Ficus exasperata

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Sandpaper tree
Ficus exasperata by kadavoor.jpg
Scientific classification
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F. exasperata
Binomial name
Ficus exasperata
Vahl
Synonyms
  • Ficus asperrima Roxb.
  • Ficus hispidissima Wight ex Miq.
  • Ficus politoria Moon
  • Ficus punctifera Warb.
  • Ficus scabra Willd. [Illegitimate]
  • Ficus serrata Forssk. [Illegitimate]
  • Ficus silicea Sim
  • Synoecia guillielmi-primi de Vriese [1]

Ficus exasperata, also called the sandpaper tree, forest sandpaper fig, white fig, or sandpaper leaf tree, is a deciduous, and dioecious species of plant in the mulberry family Moraceae, native to tropical Africa (an area from Senegal east to Ethiopia and south to Angola and Mozambique) and southern Asia (India, Sri Lanka, Yemen).[2]

Description[edit]

Sandpaper tree is a small to medium-sized tree in the banyan group of figs, growing to 20–30 metres (66–98 ft). The trunk develops aerial and buttressing roots to anchor it in the soil and help support heavy branches. It has almost distichous and alternate which are almost opposite, simple; blade ovate to elliptical or obovate; base acute to obtuse; apex shortly acuminate, acute or obtuse; and margin toothed to entire.[clarification needed] Flowers are unisexual and are pink, purplish, or yellow, becomes orange or red at maturity.[3]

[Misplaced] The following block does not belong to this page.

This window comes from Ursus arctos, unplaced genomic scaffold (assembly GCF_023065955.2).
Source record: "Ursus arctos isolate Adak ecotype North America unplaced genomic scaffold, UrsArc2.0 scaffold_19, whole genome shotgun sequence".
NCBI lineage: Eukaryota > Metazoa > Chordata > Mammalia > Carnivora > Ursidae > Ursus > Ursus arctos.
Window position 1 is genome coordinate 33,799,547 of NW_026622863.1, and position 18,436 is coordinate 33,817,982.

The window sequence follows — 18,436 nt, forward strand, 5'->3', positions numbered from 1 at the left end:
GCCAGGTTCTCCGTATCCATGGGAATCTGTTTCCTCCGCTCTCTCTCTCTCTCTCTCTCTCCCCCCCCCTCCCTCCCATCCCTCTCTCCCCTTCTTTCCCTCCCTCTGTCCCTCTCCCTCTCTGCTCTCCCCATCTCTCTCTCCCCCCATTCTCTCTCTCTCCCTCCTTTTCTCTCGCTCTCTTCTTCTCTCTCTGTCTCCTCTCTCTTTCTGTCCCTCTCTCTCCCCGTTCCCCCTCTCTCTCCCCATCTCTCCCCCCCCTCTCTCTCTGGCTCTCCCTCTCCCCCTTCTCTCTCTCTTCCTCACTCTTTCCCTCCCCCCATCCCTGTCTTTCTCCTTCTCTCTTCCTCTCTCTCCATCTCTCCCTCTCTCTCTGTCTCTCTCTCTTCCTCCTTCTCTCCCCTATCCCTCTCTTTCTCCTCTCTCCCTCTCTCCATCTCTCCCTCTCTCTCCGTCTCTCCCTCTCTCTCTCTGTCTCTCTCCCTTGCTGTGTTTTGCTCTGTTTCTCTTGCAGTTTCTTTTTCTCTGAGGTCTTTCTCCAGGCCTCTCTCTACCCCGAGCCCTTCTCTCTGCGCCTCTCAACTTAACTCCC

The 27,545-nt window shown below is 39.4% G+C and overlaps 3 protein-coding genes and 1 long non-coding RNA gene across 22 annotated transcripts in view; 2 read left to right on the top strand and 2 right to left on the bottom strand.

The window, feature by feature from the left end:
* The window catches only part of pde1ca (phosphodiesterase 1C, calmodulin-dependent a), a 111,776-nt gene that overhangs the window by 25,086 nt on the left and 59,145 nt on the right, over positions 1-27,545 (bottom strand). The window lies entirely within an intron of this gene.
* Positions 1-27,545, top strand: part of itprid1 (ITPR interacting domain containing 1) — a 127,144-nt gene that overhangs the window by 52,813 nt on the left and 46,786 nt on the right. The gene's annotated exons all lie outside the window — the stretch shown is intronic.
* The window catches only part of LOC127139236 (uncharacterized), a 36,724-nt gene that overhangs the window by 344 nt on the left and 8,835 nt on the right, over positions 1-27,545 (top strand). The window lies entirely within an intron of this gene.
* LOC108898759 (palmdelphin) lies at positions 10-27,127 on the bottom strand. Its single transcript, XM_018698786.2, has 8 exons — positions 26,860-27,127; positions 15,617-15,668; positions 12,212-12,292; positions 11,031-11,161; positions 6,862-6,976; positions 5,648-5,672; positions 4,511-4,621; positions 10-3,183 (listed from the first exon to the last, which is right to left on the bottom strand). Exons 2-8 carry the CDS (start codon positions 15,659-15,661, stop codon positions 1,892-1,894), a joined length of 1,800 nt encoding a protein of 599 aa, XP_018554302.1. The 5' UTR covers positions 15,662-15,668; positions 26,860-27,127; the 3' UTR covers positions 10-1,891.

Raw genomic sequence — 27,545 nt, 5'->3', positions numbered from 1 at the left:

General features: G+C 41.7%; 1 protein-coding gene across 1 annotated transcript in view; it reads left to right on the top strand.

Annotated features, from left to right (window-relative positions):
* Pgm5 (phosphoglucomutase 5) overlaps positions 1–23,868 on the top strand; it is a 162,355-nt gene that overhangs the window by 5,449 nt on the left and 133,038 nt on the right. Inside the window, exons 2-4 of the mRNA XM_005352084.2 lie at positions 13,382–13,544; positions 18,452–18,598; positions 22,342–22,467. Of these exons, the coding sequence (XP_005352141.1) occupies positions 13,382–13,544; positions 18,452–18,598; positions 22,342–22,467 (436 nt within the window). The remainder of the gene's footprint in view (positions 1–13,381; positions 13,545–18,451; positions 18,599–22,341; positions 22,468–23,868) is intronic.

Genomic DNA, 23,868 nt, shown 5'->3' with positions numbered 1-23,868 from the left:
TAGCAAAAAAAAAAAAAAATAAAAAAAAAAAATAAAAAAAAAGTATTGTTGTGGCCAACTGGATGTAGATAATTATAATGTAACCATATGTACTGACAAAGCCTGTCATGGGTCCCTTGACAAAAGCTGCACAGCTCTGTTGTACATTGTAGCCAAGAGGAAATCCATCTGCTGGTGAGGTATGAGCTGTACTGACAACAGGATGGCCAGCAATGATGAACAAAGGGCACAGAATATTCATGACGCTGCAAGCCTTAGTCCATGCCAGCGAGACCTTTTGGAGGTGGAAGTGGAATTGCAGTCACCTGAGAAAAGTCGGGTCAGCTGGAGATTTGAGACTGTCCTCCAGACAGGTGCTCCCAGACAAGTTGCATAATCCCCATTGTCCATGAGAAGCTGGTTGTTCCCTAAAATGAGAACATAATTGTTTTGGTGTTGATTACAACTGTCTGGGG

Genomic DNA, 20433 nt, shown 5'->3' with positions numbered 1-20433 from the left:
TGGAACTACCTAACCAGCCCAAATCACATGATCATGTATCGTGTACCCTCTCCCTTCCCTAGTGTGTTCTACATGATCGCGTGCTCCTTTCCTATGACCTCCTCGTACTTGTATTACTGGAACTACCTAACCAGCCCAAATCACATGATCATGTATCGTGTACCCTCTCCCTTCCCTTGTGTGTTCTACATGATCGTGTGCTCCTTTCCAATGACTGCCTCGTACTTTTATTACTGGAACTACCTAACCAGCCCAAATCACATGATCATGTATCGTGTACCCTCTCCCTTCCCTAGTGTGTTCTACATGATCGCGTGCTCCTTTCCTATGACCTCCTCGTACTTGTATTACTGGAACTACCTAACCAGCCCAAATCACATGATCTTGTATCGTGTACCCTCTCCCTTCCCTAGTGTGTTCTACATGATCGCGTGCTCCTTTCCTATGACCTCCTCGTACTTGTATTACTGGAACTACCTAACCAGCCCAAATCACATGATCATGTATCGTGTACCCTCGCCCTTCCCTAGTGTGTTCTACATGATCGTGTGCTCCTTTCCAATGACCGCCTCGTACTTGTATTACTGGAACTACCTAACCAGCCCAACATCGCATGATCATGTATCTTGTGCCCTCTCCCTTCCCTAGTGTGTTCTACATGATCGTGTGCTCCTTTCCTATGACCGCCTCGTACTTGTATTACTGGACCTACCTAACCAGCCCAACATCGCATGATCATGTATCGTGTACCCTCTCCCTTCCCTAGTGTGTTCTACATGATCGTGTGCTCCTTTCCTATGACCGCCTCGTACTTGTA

Growth and Development[edit]

Fruit is a syconium and trees may be either female or hermaphrodite. Hermaphrodite trees are functionally male. The tree is known to pollinated by the wasp Kradibia gestroi, where the female lays eggs in female trees with only short-styles. Besides sexual reproduction, the tree may grow with vegetative means propagated by seed and cuttings.[4]

Uses[edit]

Sandpaper tree is widely used as a source of sandpaper and as a valuable medicinal plant. The extracts from the tree used to treat as anti-ulcer, hypotensive, lipid-lowering, analgesic, anti-inflammatory and antipyretic activity.

References[edit]

  1. ^ "Ficus exasperata Vahl — The Plant List". theplantlist.org.
  2. ^ "Protabase Record". database.prota.org. Retrieved 2017-07-18.
  3. ^ "Ficus exasperata - FigWeb". www.figweb.org. Retrieved 2017-07-18.
  4. ^ "Flora of Zimbabwe: Species information: Ficus exasperata". zimbabweflora.co.zw.

External links[edit]

Media related to Ficus exasperata at Wikimedia Commons